What can I do about this conflict between beliefs and behavior? As I stated last week, I can …
I choose to believe. I choose to believe that God’s grace is sufficient to redeem and change people and provide them with the will and desire to live free of blatant contradictions and respond quickly to blind spots when discovered. I choose to believe that people, although fallible and imperfect, want to live consistently and adhere faithfully to their system of beliefs. When my expectations are not met and there is just and clear evidence of contradictions, I will still choose to believe. As a result of believing in people to be what they profess they are, I will continue to have my expectations of myself and others unmet at times. Because people intentionally or unintentionally fall short of their professed belief system – I include myself here – there will be contradictions between profession and practice. I choose to believe in people anyway.
As a Christian I am called to love others. The greatest commandment is to love God and the second is to love others. This is the core of the Christian faith. It is precisely this call to love others that results in my disappointment and disillusionment, but I choose to love others as unconditionally as I am capable. The risk of pain pales in importance to the belief in and love of God and others.
There has been a question that has haunted me for the past eight months, “Why do people disappoint me?” “Why am I hurt by the words and actions of others?” I have come to the conclusion that disappointment and hurt are the result of my expectations of others. Am I wrong to have expectations of others?
As a former counselor, my clients had an expectation that I would keep their confidences. Nearly every session I informed them that everything they said was confidential with the exceptions of voiced desire to harm themselves or others, confession of juvenile abuse or molestation or elder abuse, or if the courts demanded disclosure (which is extremely rare). I held that trust inviolate. Whether in the role of pastor or counselor, to me the pastoral/mental health/substance abuse counseling office was as sacrosanct as the confessional. Once I was asked to disclose to appropriate staff and faculty the content of my counseling with college students if said counseling revealed violation of school rules or codes. I strongly objected and flatly refused to do it. And I never did. In whatever setting, clients have the right to expect that their counselors will keep their confidences.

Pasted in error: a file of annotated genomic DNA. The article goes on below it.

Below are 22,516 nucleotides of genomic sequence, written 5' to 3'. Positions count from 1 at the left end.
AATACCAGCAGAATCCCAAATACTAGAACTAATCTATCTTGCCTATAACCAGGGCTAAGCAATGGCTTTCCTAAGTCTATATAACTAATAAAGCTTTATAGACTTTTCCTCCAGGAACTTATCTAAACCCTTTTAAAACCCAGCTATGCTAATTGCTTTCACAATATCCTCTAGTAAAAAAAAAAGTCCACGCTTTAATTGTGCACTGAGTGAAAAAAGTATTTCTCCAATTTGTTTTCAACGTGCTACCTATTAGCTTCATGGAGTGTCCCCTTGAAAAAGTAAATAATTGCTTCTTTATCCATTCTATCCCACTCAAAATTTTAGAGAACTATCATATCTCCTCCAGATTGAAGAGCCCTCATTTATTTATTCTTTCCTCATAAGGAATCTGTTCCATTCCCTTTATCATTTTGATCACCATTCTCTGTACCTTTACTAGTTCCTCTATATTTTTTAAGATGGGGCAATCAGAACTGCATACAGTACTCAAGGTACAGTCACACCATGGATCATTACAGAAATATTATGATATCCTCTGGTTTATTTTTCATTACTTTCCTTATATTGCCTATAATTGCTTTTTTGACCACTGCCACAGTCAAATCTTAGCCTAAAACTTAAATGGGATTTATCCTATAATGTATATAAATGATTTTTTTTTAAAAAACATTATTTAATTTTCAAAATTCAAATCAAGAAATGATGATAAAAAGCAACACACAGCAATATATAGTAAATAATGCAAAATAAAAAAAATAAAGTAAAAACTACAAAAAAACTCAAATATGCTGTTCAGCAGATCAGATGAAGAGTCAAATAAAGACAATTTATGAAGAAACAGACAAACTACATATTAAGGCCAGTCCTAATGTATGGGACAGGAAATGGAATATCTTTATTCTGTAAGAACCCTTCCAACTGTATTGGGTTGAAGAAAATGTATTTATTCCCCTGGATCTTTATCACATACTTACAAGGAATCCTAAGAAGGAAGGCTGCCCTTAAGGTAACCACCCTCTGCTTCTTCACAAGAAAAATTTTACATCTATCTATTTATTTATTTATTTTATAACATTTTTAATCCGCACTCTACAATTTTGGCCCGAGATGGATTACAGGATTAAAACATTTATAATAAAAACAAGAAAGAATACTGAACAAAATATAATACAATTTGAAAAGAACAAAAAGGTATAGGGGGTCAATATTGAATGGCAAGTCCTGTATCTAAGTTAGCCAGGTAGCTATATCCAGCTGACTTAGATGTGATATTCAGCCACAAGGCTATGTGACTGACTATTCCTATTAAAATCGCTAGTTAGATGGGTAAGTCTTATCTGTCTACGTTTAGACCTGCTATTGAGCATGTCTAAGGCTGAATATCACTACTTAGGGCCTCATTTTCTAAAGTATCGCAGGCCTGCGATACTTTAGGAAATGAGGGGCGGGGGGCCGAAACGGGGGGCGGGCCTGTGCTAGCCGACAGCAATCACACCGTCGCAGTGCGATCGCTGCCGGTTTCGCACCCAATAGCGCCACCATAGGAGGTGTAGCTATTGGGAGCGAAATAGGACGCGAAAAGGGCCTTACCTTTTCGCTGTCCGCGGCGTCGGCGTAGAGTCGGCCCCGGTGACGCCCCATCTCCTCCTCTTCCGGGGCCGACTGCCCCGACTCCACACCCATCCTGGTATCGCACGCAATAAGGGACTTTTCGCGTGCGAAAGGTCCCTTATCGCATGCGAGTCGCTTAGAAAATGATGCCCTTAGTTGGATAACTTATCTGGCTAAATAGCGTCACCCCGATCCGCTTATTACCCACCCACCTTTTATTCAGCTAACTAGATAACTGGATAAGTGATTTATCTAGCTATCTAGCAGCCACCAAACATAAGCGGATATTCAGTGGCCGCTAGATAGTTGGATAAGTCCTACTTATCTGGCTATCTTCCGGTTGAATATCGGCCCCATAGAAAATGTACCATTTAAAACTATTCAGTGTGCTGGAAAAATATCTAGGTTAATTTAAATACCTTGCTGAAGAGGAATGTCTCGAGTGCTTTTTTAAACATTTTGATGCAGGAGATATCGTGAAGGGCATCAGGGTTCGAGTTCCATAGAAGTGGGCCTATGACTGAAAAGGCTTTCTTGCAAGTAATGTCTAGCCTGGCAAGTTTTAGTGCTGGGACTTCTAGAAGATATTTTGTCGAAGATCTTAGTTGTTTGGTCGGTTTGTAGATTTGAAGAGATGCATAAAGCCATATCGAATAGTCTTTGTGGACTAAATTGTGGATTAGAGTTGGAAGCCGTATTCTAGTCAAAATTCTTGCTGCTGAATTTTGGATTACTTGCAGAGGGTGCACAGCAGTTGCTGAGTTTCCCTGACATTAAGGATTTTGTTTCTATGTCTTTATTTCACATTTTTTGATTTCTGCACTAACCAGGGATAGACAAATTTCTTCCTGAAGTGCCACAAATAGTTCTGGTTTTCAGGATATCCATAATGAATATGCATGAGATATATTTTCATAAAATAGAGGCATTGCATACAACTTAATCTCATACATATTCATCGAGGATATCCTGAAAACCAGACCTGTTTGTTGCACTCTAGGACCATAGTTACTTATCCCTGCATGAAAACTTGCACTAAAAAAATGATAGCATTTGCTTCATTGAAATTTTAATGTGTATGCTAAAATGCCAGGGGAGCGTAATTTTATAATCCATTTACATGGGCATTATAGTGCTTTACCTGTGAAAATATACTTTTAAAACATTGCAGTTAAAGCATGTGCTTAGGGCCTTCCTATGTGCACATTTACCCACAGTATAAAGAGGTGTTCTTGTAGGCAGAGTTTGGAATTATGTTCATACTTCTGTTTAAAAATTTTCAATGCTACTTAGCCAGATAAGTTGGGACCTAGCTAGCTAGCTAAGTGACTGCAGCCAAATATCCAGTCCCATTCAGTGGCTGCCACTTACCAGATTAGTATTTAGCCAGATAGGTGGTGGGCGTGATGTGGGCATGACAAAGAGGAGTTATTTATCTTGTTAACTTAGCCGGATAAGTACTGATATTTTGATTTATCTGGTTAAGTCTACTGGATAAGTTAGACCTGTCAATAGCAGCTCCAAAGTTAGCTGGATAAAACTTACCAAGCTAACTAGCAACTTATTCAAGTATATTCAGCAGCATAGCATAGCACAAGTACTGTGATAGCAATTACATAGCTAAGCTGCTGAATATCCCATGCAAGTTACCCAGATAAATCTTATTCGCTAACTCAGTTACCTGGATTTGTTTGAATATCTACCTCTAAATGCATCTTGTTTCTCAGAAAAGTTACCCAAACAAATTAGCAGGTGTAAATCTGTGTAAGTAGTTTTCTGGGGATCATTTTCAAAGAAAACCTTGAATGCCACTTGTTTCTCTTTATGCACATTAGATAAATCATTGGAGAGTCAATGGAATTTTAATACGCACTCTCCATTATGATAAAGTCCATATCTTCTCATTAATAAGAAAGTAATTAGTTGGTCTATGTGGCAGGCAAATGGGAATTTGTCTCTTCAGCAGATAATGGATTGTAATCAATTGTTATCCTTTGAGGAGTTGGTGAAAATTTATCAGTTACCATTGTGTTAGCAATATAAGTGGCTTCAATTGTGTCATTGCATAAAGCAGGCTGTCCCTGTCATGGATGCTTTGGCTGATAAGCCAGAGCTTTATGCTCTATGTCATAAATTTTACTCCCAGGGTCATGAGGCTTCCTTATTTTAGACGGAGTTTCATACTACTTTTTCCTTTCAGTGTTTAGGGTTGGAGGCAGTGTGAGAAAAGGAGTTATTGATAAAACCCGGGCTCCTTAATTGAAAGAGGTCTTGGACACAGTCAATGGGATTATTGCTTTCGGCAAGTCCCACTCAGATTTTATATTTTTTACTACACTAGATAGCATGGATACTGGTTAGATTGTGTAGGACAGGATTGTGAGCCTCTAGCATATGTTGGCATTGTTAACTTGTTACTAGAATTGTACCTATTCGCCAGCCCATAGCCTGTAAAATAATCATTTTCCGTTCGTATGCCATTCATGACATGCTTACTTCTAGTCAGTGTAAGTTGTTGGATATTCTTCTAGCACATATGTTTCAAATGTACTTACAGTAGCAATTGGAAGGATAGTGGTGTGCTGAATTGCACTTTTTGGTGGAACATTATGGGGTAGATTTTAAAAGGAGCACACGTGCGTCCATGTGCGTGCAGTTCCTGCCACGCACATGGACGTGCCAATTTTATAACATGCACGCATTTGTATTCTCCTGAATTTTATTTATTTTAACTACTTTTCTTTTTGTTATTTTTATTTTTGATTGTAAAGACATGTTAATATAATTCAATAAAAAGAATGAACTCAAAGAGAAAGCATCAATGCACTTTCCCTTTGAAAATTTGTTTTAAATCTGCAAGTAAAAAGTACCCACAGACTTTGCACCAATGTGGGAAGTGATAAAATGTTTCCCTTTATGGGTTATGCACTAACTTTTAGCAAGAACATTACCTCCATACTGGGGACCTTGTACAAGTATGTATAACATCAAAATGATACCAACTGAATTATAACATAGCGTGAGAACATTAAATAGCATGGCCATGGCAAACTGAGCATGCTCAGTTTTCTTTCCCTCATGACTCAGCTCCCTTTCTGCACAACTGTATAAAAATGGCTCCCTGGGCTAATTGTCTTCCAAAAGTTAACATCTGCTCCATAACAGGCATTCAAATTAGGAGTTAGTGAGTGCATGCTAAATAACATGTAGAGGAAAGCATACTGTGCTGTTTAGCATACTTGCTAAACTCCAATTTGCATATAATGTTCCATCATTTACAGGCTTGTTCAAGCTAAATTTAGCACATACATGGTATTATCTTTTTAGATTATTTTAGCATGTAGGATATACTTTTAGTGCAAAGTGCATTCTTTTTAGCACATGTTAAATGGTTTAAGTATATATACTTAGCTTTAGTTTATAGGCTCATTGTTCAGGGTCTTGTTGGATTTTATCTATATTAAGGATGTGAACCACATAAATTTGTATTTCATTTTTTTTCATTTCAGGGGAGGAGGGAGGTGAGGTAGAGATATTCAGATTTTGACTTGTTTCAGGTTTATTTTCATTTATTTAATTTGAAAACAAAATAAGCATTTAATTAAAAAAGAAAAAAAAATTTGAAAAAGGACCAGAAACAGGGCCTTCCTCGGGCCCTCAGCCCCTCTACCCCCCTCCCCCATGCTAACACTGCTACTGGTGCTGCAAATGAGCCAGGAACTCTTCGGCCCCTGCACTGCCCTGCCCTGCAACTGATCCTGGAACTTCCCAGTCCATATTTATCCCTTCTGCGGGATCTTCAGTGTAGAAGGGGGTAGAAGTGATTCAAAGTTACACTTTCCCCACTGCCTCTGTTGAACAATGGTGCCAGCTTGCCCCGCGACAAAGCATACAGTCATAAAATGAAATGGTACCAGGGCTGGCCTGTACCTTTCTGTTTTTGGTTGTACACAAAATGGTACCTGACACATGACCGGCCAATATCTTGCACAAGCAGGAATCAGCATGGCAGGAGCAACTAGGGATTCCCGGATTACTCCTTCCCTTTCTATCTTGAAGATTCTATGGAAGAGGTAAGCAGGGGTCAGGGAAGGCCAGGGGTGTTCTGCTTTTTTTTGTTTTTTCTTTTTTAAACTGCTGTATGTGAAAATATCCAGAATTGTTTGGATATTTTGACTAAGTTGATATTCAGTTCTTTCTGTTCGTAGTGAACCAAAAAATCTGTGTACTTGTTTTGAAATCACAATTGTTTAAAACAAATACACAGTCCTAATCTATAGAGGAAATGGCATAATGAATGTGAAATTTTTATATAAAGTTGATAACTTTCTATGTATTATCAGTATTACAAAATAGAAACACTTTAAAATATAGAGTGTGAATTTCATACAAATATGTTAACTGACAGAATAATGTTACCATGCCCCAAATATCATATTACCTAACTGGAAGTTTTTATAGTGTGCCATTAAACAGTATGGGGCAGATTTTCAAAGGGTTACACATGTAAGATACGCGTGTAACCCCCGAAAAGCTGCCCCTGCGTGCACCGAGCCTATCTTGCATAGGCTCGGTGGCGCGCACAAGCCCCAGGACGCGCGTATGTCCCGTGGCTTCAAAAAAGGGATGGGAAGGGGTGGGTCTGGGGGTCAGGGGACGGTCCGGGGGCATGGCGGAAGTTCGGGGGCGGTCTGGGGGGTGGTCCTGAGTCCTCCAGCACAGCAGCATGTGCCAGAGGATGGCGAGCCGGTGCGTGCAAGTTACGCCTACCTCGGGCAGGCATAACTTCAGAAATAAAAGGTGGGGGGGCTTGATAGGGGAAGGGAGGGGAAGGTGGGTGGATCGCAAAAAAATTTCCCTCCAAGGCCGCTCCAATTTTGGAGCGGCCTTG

Other types of businesses and relationships have their own set of ethical and moral expectations to which we expect adherence. The same is true of my Christian walk. If I tell you that I am a practicing disciple of Jesus Christ and if you tell me the same, it comes with an implied set of spiritual, moral, and behavioral standards. When my attitudes, actions, and words contradict my profession of faith, I should expect you to be disappointed in me. And, if you fall short, you should expect me to be disappointed in you. These I call – contradictions.
Contradictions come from a variety of sources. There is/are . . .
It is this last category that causes me the most irritation. Because of my personal failures there have been some in the Christian community who have turned their backs on me. It hurts when I send a letter seeking reconciliation that gets no reply or one that is very formal. I feel anger rise when I confess and beg forgiveness for my sins, faults, and failings to another only to hear them become sanctimonious and “holier-than-thou.” One person spent our entire conversation without taking any responsibility for his/her actions, instead s/he justified them. When I see the names and faces of people within the Christian community who have blocked me on Facebook, ignored my friend requests, or made it impossible for me to send them a friend request, I feel pain.
One author wrote, we who fail should “embrace the (Christian) community as a safe place to grow. Within holy community, we have a freedom to fall and get back up again. We shouldn’t leave when we fail!” That has not been my experience. Instead of a forgiving “embrace,” I found rejection. Instead of “safety,” hostility. Instead of a “place to grow,” a toxic and unhealthy environment. Instead of “freedom to fall and get back up again,” condemnation and ostracization. Ronald Reagan once said, “I did not leave the Democrat party, it left me.” I feel the same about many in my “family” of Christian friends, I did not leave my church family, they left me. Here I stand repentant with wounded arms reaching out for help, but many are they who pass by on the other side. (I thank God for those who did welcome me, allowed me to minister in the ways I could, and who demonstrated confidence in and acceptance of me.)
The author of the above statement is one who passed me by. Is this a blatant contradiction or a blind spot on his part? “Christian community could have given (a fallen person) an opportunity to flourish in faith and life,” he says. Does he think that statement includes me? Unfortunately, I have found it best to hide my failures from the Christian community and make them known to God and a very few confidants alone. The risk of rejection and condemnation is too great to disclose to the Church. This “haven of rest” for the redeemed Christian can become an anchorage of death for the fallen. Therefore, I stay silent. It robs me of an opportunity to share what God’s grace can do and has done, and it robs them of the joy in rejoicing with a lost son who has returned home.
I know the cause of my woundedness – expectations – yet the question goes beyond the cause. It is not enough to identify the why, I need to determine the next step. In my estimation, there are three possibilities. I can . . .